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Leatherback turtle released into the wild


The leatherback turtle that stranded itself on Big Hickory Island in Lee County was returned to the sea on Thursday.


Hayley Rutger, a spokeswoman for Mote Marine Laboratory, said the turtle, nicknamed "Lizzy," didn't show any signs of illness after blood tests. She was taken 23.5 miles off St. Petersburg in a boat and released at 2:10 p.m. in 66 feet of water.


"She slid off the back of the boat, went into the water and surfaced a couple of times for some good deep breaths. She did everything that she was supposed to," said Mote veterinarian Dr. Andy Stamper. "And it looks like she oriented herself in the right direction: south."


Stamper said other leatherbacks have not been so fortunate.


"For my first patient out of vet school in 1993 -- my first day of work, in fact -- I was called about a stranded leatherback. That turtle had crab trap lines wrapped around both fore flippers and they were necrotic (dead). I had to euthanize that turtle. Seeing this leatherback released -- knowing she's an adult nesting female that will contribute to the population -- it feels like I've come full circle."


The staff at Mote cleaned a wound on Lizzy's left rear flipper and provided antibiotics, Rutger said in a press release. They found no severe injuries or signs of disease.


While it would have been ideal for the turtle to remain at Mote for several more days for additional blood tests to be analyzed, current weather patterns and the difficulty of accommodating this particular species of turtle mean that it is in the animal's best interest to release it as soon as possible, Stamper said.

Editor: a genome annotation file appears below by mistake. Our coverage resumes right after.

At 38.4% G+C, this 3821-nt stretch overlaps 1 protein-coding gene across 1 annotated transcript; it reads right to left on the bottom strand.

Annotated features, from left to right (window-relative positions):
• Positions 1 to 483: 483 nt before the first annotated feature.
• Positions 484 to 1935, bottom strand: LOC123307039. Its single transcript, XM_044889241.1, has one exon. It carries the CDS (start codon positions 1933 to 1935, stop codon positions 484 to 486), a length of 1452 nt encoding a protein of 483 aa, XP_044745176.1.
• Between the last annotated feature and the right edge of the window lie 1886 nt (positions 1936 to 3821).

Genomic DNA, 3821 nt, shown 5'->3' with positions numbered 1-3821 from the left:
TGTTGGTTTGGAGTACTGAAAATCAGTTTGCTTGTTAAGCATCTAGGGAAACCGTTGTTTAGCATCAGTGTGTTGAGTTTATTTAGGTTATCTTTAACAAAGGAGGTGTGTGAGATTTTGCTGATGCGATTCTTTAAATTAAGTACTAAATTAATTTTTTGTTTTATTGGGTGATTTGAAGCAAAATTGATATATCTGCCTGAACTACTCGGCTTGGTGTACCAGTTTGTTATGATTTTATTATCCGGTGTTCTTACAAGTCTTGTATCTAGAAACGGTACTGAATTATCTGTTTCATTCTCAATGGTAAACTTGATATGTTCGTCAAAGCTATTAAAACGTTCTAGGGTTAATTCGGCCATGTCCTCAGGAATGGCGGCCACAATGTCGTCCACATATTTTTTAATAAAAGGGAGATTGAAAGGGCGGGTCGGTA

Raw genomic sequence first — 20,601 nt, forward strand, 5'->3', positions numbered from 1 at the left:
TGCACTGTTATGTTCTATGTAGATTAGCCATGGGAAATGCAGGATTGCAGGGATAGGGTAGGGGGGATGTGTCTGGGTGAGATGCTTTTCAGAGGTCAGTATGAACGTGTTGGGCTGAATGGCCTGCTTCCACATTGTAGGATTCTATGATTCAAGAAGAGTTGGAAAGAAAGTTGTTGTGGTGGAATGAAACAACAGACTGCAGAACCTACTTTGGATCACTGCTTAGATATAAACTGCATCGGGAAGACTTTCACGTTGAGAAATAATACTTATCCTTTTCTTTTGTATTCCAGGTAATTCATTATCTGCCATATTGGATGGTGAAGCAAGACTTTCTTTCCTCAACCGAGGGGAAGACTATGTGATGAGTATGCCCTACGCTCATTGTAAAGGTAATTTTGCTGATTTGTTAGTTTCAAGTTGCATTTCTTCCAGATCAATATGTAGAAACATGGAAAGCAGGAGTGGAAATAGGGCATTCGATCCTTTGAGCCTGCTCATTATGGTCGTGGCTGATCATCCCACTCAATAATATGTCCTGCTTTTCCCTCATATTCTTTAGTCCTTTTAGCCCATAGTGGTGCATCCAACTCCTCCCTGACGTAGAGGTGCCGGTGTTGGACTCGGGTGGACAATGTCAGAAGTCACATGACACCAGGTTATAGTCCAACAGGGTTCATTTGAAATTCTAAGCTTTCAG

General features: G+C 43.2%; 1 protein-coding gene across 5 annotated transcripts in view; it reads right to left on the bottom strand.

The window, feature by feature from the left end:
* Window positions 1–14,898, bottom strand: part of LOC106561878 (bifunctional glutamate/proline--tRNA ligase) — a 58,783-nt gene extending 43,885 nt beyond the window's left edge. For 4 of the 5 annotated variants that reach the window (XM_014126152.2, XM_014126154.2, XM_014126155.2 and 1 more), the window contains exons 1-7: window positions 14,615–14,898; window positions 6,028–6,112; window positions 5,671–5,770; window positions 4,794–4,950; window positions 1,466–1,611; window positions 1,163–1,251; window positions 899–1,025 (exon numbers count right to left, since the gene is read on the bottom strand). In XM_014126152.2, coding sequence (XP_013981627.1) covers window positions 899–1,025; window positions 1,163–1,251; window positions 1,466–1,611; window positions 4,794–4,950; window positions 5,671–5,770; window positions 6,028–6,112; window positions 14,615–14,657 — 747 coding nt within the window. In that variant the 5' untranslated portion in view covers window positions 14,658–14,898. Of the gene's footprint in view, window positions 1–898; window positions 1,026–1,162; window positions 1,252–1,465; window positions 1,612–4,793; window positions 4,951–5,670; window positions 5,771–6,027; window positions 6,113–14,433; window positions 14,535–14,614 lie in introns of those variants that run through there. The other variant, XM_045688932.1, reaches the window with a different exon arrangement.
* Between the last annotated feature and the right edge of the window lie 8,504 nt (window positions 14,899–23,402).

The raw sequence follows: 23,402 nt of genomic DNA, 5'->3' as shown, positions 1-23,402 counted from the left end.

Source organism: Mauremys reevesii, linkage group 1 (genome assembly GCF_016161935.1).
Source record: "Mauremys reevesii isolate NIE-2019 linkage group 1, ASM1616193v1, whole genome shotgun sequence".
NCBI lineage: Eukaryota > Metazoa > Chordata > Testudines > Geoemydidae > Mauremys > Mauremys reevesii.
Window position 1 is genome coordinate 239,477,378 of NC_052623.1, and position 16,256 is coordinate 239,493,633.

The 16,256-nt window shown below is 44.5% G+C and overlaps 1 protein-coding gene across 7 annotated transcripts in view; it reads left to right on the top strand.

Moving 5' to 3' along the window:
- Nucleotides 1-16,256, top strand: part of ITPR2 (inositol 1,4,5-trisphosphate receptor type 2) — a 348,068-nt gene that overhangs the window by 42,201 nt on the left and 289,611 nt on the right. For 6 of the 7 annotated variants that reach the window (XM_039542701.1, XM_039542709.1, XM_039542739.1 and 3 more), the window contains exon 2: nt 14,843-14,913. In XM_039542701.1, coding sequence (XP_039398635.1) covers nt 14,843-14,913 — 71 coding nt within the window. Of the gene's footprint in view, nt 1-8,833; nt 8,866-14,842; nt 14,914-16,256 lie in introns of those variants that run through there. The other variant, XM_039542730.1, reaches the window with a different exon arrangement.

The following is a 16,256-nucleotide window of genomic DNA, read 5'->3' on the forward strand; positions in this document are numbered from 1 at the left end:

It's possible Lizzy was trying to nest when she was discovered on the beach.


"That would be a very unusual behavior at this time of year, but reports about the way the turtle was acting on the beach sound as if she could have been performing nesting behaviors," Stamper said. "We think at this point -- since she's not showing signs of infection or severe injuries -- that the best course of action for her own well being is to release her."


Lizzy's nesting history remains unknown. She has an identification tag that was initially given as part of a group of tags to a researcher in 1999 in Colombia, according to Rhonda Bailey, a biologist with the Florida Fish and Wildlife Conservation Commission's Sea Turtle Program. But that doesn't mean the turtle was tagged then and there.


Mote is asking beachgoers and coastal residents to alert wildlife specialists if the turtle comes ashore again.


If Lizzy or another stranded or dead turtle, dolphin or whale is seen in Sarasota or Manatee county waters, Rutger said to stay at least 30 feet away from the animal and call Mote's Stranding Investigations Program, a 24-hour response service, at (941) 988-0212.


If Lizzy or a stranded sea animal is seen outside of Sarasota or Manatee counties, or if a stranded or dead manatee is sighted anywhere in state waters, call the FWC Wildlife Alert hotline at (888) 404-FWCC (3922).


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